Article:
Deshpande, Ruchi; DeMarco, John; Kessel, Kerstin; Liu, Brent J.

    2016-03-01

    We have developed an imaging informatics based decision support system that learns from retrospective treatment plans to provide recommendations for healthy tissue sparing to prospective incoming patients. This system incorporates a model of best practices from previous cases, specific to tumor anatomy. Ultimately, our hope is to improve clinical workflow efficiency, patient outcomes and to increase clinician confidence in decision-making. The success of such a system depends greatly on the training dataset, which in this case, is the knowledge base that the data-mining algorithm employs. The size and heterogeneity of the database is essential for good performance. Since most institutions employ standard protocols and practices for treatment planning, the diversity of this database can be greatly increased by including data from different institutions. This work presents the results of incorporating cross-country, multi-institutional data into our decision support system for evaluation and testing.

  12. A Web-Based Clinical Decision Support System for Depression Care Management

    PubMed Central

    Fortney, John C.; Pyne, Jeffrey M.; Steven, Christopher A.; Williams, J. Silas; Hedrick, Richard G.; Lunsford, Amanda K.; Raney, William N.; Ackerman, Betty A.; Ducker, Loretta O.; Bonner, Laura M.; Smith, Jeffrey L.

    2012-01-01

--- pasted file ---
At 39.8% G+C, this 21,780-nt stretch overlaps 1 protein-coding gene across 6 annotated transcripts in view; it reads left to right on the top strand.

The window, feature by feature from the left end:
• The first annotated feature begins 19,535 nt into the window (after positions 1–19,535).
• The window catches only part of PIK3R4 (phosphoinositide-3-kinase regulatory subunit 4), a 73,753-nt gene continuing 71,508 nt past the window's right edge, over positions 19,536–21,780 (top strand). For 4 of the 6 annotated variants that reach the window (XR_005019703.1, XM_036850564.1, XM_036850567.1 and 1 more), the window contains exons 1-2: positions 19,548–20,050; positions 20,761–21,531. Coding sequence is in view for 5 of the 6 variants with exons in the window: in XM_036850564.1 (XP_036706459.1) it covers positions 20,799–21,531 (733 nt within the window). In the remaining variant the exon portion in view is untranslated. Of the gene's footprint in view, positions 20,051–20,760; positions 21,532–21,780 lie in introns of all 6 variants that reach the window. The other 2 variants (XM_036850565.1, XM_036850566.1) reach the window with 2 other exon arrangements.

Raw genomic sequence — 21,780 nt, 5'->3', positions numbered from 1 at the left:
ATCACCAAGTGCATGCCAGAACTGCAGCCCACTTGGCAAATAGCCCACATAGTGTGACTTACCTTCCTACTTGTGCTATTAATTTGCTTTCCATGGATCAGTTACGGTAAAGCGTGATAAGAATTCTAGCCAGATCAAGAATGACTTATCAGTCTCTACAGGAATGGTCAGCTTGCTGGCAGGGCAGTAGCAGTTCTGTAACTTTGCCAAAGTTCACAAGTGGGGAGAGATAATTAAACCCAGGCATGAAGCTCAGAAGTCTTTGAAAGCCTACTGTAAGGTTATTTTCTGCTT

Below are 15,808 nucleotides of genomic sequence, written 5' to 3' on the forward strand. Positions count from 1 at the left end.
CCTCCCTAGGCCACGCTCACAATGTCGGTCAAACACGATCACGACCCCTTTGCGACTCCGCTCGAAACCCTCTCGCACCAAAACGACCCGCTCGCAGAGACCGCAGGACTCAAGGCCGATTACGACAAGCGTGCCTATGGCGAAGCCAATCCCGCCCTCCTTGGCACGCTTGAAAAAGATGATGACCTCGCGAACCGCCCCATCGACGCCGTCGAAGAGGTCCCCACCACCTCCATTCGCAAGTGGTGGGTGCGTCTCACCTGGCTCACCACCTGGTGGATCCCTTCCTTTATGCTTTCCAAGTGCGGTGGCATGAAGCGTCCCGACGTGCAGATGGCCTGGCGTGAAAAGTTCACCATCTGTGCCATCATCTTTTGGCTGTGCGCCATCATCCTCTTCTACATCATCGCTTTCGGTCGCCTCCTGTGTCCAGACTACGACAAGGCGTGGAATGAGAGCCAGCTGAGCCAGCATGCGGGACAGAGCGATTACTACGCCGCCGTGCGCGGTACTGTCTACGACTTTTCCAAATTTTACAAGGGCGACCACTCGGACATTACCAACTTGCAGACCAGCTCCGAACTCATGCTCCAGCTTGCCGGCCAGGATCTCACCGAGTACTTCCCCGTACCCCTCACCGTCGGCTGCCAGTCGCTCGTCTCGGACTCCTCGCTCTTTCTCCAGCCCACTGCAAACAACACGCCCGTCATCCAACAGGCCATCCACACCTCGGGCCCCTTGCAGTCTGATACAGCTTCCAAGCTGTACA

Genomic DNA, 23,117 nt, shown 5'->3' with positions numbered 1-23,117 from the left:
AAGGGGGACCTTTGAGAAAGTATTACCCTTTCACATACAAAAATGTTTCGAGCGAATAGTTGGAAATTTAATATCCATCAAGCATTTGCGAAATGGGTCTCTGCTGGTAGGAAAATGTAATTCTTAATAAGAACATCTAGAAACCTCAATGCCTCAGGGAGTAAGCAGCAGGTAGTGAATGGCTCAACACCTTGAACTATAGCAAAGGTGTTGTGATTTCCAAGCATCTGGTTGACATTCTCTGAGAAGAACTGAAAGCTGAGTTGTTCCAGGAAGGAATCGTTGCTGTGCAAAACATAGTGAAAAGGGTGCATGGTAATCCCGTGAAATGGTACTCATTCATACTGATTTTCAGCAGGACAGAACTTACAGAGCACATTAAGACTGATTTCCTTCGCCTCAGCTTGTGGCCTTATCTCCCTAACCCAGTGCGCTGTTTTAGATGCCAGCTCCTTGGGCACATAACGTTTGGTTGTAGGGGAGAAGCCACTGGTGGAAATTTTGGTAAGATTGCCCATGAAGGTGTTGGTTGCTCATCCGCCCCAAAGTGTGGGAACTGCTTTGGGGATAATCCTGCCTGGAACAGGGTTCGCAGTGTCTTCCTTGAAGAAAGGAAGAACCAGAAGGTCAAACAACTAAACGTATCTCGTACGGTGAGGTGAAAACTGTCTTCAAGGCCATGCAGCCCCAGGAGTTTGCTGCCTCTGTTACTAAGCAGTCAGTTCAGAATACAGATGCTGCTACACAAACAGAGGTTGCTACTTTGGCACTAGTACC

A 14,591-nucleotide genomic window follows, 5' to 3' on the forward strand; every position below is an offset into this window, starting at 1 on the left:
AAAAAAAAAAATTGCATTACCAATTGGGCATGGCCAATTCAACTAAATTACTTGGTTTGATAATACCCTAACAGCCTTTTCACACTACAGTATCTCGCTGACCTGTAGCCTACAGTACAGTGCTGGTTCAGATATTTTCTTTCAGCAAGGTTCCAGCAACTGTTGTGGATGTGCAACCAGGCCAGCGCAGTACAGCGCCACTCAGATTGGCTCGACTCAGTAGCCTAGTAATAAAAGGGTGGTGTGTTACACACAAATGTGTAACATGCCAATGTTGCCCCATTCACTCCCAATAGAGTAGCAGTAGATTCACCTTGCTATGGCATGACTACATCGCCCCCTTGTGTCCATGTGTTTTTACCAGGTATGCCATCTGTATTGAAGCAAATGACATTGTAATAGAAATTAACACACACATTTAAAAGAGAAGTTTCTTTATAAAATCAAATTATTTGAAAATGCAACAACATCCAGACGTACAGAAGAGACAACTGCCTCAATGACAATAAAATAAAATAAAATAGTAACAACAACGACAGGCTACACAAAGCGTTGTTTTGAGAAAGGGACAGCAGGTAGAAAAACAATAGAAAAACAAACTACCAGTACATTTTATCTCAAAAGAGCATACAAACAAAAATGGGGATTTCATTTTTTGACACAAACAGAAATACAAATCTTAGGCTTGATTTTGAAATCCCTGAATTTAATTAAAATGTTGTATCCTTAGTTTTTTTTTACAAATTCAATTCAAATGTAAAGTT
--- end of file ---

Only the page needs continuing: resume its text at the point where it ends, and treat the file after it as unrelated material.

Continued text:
Objective To inform the design of future informatics systems that support the chronic care model. Study Design We describe the development and functionality of a decision support system for the chronic care model of depression treatment, known as collaborative care. Dissemination of evidence-based collaborative care models has been slow, and fidelity to the evidence base has been poor during implementation initiatives. Implementation could be facilitated by a decision support system for depression care managers, the cornerstone of the collaborative care model. The Net Decision Support System (https://www.netdss.net/) is a free Web-based system that was developed to support depression care manager activities and to facilitate the dissemination of collaborative care models that maintain high fidelity to the evidence base. Methods The NetDSS was based on intervention materials used for a randomized trial of depression care management that improved clinical outcomes compared with usual care. The NetDSS was developed jointly by a cross-functional design team of psychiatrists, depression care managers, information technology specialists, technical writers, and researchers. Results The NetDSS has the following functional capabilities: patient registry, patient encounter scheduler, trial management, clinical decision support, progress note generator, and workload and outcomes report generator. The NetDSS guides the care manager through a self-documenting patient encounter using evidence-based scripts and self-scoring instruments. The NetDSS has been used to provide evidence-based depression care management to more than 1700 primary care patients. Conclusion Intervention protocols can be successfully converted to Web-based decision support systems that facilitate the implementation of evidence-based chronic care models into routine care with high fidelity. PMID:21348556